Ron Radosh

The Ferguson Protests Aren't a Movement for Civil Rights

The response of the African-American “civil rights” establishment and the American Left to the verdict in Ferguson came quickly and predictably.  Al Sharpton and other racial demagogues urged their followers to take to the streets if anything but a first degree murder indictment was handed down for Officer Darren Wilson. The protestors and rioters were prepared, but Missouri’s governor wasn’t. He failed to call out the National Guard on the day the verdict was released.

What is particularly galling is the argument that the events in Ferguson, and the no bill for Wilson, are a throwback to the segregationist era of the 1950s and 1960s, when the modern civil rights movement engaged in non-violent civil disobedience.  “The Movement,” as they called it then, showed the nation and the world the immoral actions of police chief Bull Connor of Birmingham, Alabama, and others of similar ilk, thereby exposing the injustice of the system of segregation — a system based on power and violence, preventing black Americans from enjoying the rights and liberties guaranteed to them by the U.S. Constitution.

One of the true heroes of that era was John Lewis, now a member of Congress from Atlanta, Georgia. A former chairman of SNCC  (the Student Non-Violent Coordinating Committee) from  1963 to 1966, Lewis was beaten to a bloody pulp for peacefully participating in a “Freedom Ride,” in which black and white Americans broke the law by refusing to accept segregation on the buses. What prompted Lewis and the Freedom Riders was the belief that their actions would force the federal government to enforce a law ignored by some Southern states that made segregation unconstitutional in interstate bus travel throughout the South.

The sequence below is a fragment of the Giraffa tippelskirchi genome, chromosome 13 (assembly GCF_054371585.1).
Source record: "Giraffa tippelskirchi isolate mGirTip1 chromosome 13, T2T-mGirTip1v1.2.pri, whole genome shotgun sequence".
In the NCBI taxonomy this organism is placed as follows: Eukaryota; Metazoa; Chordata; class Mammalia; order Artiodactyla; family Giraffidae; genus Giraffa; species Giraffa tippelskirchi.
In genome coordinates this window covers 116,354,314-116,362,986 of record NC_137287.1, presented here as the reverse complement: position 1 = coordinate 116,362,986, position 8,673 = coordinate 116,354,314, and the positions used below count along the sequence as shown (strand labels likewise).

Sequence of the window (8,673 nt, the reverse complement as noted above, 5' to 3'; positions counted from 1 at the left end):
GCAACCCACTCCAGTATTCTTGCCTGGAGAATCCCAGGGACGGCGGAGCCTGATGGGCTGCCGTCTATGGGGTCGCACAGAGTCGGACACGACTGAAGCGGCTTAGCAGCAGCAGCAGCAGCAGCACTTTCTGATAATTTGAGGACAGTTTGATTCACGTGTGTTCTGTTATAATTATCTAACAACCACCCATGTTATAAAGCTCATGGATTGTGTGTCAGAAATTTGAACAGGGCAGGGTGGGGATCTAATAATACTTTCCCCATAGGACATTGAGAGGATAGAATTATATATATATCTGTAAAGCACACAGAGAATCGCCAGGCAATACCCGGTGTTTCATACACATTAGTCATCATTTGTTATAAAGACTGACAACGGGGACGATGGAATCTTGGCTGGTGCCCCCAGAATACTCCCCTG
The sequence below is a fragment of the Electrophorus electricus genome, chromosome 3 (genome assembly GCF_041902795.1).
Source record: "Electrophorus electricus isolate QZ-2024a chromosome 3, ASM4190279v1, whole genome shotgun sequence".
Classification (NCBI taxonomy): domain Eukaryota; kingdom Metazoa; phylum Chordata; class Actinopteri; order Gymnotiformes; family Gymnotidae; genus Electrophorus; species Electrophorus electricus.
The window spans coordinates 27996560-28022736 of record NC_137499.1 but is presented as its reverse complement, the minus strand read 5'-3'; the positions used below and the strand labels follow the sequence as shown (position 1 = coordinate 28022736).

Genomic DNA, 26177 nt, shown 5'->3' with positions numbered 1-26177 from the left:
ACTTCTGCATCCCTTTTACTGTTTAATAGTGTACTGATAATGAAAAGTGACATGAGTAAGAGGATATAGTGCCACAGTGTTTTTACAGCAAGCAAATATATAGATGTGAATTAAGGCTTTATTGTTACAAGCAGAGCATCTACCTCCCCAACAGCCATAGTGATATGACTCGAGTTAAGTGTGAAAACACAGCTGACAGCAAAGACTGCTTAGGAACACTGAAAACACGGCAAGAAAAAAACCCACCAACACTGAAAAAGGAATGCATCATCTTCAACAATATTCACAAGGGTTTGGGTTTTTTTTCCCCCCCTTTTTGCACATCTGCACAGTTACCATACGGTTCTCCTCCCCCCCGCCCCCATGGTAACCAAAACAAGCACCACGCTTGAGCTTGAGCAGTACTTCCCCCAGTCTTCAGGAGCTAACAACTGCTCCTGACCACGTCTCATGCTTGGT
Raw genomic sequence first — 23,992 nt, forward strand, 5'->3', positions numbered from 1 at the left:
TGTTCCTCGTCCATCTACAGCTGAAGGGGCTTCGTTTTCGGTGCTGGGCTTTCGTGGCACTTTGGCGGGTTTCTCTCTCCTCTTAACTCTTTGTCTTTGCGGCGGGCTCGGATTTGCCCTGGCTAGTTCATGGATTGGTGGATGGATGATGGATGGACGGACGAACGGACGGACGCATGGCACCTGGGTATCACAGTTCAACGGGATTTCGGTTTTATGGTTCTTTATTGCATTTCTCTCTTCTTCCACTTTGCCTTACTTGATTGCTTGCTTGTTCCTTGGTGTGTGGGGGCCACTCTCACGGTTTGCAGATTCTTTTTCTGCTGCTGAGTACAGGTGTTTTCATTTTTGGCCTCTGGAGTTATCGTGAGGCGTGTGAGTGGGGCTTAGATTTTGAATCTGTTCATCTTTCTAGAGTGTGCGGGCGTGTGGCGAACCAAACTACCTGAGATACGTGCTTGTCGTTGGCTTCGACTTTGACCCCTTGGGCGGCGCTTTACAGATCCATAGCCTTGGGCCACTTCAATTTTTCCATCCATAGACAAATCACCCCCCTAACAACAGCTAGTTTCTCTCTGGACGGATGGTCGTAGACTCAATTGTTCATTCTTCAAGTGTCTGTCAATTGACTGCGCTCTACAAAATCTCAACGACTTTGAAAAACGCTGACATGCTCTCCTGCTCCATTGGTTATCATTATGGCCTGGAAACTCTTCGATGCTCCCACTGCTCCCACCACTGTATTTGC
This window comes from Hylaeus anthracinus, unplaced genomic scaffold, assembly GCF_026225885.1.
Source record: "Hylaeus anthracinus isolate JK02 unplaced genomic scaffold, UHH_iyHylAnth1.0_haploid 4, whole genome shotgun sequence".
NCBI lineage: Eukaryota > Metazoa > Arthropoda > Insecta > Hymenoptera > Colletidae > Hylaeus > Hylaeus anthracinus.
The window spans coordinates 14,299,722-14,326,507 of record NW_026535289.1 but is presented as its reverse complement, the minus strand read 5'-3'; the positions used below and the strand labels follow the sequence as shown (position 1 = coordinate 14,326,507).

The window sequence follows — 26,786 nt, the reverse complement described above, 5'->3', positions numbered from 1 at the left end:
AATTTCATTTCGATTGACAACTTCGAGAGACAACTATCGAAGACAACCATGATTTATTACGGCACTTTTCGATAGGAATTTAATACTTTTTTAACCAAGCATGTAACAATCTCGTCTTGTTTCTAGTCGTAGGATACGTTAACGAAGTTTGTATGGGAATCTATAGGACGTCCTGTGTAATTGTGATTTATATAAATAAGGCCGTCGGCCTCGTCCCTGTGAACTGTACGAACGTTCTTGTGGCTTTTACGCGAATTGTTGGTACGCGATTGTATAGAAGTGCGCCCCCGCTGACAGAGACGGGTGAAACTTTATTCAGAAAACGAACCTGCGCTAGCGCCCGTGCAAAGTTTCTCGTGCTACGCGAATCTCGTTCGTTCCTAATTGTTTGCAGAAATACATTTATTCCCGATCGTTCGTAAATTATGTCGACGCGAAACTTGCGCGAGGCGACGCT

Lewis’s struggle, and that of the movement of which he was a part, helped change America and made our country live up to its promise. The once segregated South now has more African-American officeholders than there are in the North. Transportation and accommodations are no longer segregated, and the local authorities are not beholden to the Ku Klux Klan or the White Citizens’ Councils of yesteryear.

A few days before the verdict was handed down, Lewis  proclaimed that unless Officer Wilson was indicted, a “miscarriage of justice” would occur that would demand nothing less than nation-wide “massive, non-violent” protests. This time, Lewis was arguing to ignore the law, and that only one pre-ordained verdict would be acceptable.  Where is the justice in that?

Lewis then compared Ferguson to Selma, Alabama, where, in 1965, marchers led by Lewis and others were turned back as they tried to cross the Edmund Pettus Bridge to the state capitol. Lewis said that in Ferguson “the same feeling and climate and environment” exists as existed  in segregationist Alabama. In Selma, state troopers turned them back and, when they stopped to pray, beat them with nightsticks; Lewis suffered a fractured skull. Now he says that  “we’re going to have the same reaction as people had towards Selma,” which is simply a preposterous analogy. In one case, protestors were demanding their rights as Americans.  Today, a jury which included African-Americans examined the evidence and came to the conclusion that there was no reason to indict an innocent cop.

There were more protests throughout the country.  At the White House, scores of people gathered outside, where they sang the civil rights movement’s anthem, “Ain’t Gonna Let Nobody Turn Me Around,” sung in Selma and elsewhere. These protesters, too, were accepting the myth that Selma and Ferguson are one and the same.